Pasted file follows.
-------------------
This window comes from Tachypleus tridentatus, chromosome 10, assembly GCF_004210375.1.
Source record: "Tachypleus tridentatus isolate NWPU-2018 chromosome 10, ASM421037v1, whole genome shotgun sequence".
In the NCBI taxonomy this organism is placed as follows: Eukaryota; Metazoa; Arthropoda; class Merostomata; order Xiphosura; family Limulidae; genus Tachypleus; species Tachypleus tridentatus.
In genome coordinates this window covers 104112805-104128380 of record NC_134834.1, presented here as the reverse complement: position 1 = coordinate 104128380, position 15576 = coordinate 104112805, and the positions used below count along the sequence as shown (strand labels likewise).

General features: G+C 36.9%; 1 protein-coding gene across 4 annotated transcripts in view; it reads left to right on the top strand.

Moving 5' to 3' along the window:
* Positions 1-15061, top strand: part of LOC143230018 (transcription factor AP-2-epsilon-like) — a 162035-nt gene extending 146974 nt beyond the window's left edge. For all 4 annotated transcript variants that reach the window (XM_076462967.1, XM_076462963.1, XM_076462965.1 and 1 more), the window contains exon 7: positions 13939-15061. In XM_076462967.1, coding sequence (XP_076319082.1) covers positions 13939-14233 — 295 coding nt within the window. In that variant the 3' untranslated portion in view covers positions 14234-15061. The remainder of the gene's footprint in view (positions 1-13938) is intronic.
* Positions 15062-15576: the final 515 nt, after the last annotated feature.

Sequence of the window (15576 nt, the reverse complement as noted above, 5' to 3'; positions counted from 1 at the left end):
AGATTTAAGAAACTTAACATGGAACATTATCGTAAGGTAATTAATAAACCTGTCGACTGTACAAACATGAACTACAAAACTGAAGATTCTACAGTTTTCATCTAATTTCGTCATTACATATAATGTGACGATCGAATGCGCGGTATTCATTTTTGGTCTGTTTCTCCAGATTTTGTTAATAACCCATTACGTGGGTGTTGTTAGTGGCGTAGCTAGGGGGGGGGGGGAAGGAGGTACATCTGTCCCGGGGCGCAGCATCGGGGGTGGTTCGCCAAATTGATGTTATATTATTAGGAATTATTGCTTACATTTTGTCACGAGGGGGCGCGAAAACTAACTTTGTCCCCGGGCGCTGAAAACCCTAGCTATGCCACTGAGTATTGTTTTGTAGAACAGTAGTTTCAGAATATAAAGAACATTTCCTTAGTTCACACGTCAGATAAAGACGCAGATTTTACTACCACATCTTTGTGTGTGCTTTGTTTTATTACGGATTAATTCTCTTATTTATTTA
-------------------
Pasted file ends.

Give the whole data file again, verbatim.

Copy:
This window comes from Tachypleus tridentatus, chromosome 10, assembly GCF_004210375.1.
Source record: "Tachypleus tridentatus isolate NWPU-2018 chromosome 10, ASM421037v1, whole genome shotgun sequence".
In the NCBI taxonomy this organism is placed as follows: Eukaryota; Metazoa; Arthropoda; class Merostomata; order Xiphosura; family Limulidae; genus Tachypleus; species Tachypleus tridentatus.
In genome coordinates this window covers 104112805-104128380 of record NC_134834.1, presented here as the reverse complement: position 1 = coordinate 104128380, position 15576 = coordinate 104112805, and the positions used below count along the sequence as shown (strand labels likewise).

General features: G+C 36.9%; 1 protein-coding gene across 4 annotated transcripts in view; it reads left to right on the top strand.

Moving 5' to 3' along the window:
* Positions 1-15061, top strand: part of LOC143230018 (transcription factor AP-2-epsilon-like) — a 162035-nt gene extending 146974 nt beyond the window's left edge. For all 4 annotated transcript variants that reach the window (XM_076462967.1, XM_076462963.1, XM_076462965.1 and 1 more), the window contains exon 7: positions 13939-15061. In XM_076462967.1, coding sequence (XP_076319082.1) covers positions 13939-14233 — 295 coding nt within the window. In that variant the 3' untranslated portion in view covers positions 14234-15061. The remainder of the gene's footprint in view (positions 1-13938) is intronic.
* Positions 15062-15576: the final 515 nt, after the last annotated feature.

Sequence of the window (15576 nt, the reverse complement as noted above, 5' to 3'; positions counted from 1 at the left end):
AGATTTAAGAAACTTAACATGGAACATTATCGTAAGGTAATTAATAAACCTGTCGACTGTACAAACATGAACTACAAAACTGAAGATTCTACAGTTTTCATCTAATTTCGTCATTACATATAATGTGACGATCGAATGCGCGGTATTCATTTTTGGTCTGTTTCTCCAGATTTTGTTAATAACCCATTACGTGGGTGTTGTTAGTGGCGTAGCTAGGGGGGGGGGGGAAGGAGGTACATCTGTCCCGGGGCGCAGCATCGGGGGTGGTTCGCCAAATTGATGTTATATTATTAGGAATTATTGCTTACATTTTGTCACGAGGGGGCGCGAAAACTAACTTTGTCCCCGGGCGCTGAAAACCCTAGCTATGCCACTGAGTATTGTTTTGTAGAACAGTAGTTTCAGAATATAAAGAACATTTCCTTAGTTCACACGTCAGATAAAGACGCAGATTTTACTACCACATCTTTGTGTGTGCTTTGTTTTATTACGGATTAATTCTCTTATTTATTTA